Furthermore, unlike Windows 10 (or any other operating system) that is attempting to operate your word processor, internet browser, email, and a thousand other things at the same time, hardware firewalls are totally dedicated to the duty of protecting your data. 

As a result, the finest sort of firewall is hardware, which offers the best answer for any small organization wishing to secure its network traffic. Antivirus software, anti-spyware, intrusion prevention, device control, application control, and network access control are all used to do this. 

Multiple Protection Layers 

Because they do so much more than just allow traffic in and out of your network, modern firewalls are referred to as Unified Threat Management or UTM devices. 

Onions are like network security and firewalls... The more layers there are, the better. 

So, let's look at each layer one by one to see how they contribute to the defense of your small business and the provision of managed services support. 

Antivirus and antispyware software

These may be obvious to you already. Anti-virus software is used by hardware firewalls to detect and defend against dangerous internet viruses. 

Spyware, like viruses, is downloaded via the internet and seeks to "spy" on your network in order to obtain as much information about your company as possible, mainly financial data and records. Firewalls prevent this form of assault.

Defending against intrusion

We'll spend a little more time on this one because of its complexity. Intrusion prevention is defined as follows by one group of security experts: "The IPS conducts real-time packet inspection, thoroughly inspecting each packet that traverses the network." If the IPS detects any malicious or suspicious packets, it will take one of the following actions: 

  • Terminate the compromised TCP session and prevent the offending source IP address or user account from gaining unauthorized access to any application, target hosts, or other network resources. 
  • To prevent a similar assault in the future, reprogrammed or reconfigure the firewall.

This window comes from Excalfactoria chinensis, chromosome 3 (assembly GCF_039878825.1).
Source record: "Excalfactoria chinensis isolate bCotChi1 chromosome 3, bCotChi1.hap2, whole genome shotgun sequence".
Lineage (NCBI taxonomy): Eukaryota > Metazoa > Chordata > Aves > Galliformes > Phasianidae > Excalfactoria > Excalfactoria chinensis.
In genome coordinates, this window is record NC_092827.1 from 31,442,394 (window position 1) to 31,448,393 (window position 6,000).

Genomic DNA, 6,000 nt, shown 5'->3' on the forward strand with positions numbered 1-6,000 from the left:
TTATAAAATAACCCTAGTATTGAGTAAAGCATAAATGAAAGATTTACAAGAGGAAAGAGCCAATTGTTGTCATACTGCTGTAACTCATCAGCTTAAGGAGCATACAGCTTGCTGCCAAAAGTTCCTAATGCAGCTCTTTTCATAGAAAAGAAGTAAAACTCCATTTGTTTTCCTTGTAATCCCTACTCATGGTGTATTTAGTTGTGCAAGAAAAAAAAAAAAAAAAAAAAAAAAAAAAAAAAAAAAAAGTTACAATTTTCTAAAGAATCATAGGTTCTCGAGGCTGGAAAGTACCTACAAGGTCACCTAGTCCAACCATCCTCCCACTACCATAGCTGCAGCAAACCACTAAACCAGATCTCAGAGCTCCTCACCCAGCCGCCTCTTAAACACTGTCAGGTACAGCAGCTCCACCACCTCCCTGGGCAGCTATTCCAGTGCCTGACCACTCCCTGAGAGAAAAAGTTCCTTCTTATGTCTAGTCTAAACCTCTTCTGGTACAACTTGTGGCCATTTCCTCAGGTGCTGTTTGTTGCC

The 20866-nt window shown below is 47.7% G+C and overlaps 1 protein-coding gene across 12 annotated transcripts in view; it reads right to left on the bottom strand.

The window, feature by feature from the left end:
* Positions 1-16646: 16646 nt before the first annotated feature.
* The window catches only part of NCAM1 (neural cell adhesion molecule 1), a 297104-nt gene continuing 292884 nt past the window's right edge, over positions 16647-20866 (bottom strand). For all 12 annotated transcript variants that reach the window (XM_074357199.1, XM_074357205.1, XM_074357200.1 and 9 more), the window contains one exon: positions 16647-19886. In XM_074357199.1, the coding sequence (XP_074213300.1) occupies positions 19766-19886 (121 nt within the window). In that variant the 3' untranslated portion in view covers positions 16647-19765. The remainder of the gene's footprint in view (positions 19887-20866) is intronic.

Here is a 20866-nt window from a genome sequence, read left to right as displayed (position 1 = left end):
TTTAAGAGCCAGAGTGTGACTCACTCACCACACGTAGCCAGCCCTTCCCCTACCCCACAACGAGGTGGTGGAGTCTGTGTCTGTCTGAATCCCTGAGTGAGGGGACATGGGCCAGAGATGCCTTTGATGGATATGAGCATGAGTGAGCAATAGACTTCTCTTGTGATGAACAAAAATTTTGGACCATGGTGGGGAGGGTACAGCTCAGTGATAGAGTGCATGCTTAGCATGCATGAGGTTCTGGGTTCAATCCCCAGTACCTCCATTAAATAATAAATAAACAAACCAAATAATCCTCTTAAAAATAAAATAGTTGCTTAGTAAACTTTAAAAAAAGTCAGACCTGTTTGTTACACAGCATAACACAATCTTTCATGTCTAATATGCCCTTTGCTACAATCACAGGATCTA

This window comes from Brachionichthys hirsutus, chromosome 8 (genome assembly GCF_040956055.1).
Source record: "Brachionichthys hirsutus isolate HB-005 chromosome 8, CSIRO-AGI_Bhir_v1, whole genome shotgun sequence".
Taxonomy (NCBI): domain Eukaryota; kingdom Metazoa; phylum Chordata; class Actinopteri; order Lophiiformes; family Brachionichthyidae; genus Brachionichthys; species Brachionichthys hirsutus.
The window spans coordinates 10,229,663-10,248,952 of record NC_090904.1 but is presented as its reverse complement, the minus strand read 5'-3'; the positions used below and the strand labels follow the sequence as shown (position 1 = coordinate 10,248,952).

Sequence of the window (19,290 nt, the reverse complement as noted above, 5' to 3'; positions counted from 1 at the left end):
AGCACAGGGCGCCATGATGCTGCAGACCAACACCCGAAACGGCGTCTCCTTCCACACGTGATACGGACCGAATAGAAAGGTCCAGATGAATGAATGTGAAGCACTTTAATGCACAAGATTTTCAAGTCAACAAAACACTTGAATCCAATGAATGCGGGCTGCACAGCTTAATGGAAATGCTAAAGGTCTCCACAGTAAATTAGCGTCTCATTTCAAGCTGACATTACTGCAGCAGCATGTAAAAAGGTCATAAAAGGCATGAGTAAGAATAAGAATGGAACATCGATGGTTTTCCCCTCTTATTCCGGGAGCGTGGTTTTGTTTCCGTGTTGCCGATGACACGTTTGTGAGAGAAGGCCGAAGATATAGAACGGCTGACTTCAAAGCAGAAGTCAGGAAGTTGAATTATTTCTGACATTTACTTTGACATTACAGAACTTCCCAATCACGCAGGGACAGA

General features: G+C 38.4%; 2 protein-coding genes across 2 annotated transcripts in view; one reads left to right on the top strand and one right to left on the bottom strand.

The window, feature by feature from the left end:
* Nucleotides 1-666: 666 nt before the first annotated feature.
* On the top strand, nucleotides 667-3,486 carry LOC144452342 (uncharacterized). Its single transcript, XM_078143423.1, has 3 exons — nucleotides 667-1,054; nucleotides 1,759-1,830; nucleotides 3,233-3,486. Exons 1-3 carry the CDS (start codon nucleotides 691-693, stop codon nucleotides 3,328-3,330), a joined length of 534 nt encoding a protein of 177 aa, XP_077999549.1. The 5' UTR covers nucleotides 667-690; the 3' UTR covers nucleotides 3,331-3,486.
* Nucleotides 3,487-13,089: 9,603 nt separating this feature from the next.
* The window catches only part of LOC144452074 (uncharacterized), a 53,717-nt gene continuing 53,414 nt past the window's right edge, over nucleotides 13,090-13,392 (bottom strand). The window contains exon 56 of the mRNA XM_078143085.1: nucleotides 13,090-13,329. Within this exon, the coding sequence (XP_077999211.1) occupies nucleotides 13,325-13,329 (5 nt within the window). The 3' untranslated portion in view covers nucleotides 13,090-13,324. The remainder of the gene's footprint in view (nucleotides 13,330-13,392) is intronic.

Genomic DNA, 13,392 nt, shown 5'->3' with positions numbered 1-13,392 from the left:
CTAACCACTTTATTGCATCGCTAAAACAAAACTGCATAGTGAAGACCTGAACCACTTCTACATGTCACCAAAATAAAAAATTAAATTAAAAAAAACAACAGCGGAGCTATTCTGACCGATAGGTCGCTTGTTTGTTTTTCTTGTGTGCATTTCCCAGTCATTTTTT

• After an attack, remove or replace any harmful content that has remained on the network. This is accomplished through the repackaging of payloads, deleting any contaminated attachments from file or email systems, and erasing header information." 

As you can see, intrusion prevention entails a lot of work. Of course, we're here to help if you have any questions regarding this (or any other feature). 

Control of the device

A firewall can safeguard any inbound or outbound traffic, regardless of whether your firm utilizes computers, tablets, or even mobile devices. Because almost everything nowadays is done in the cloud, your files, as well as those of your staff and customers, are safe wherever they go. 

Controlling the application 

What applies to devices also applies to specific applications used by your small business. Internal applications (those used just by you and your team) should be held to higher standards than public-facing websites, which are readily distributed by a hardware firewall. What is the reason for this? Even if you thoroughly examine your staff, there's always the possibility that one bad apple will try to steal corporate or client data. 

This can happen in both large and small enterprises. And that does happen rather frequently. 

Control of network access 

You may need to use a VPN, or Virtual Private Network, to access your devices remotely with complete security. You have the option to incorporate this as well with hardware firewalls. 

Leave a Comment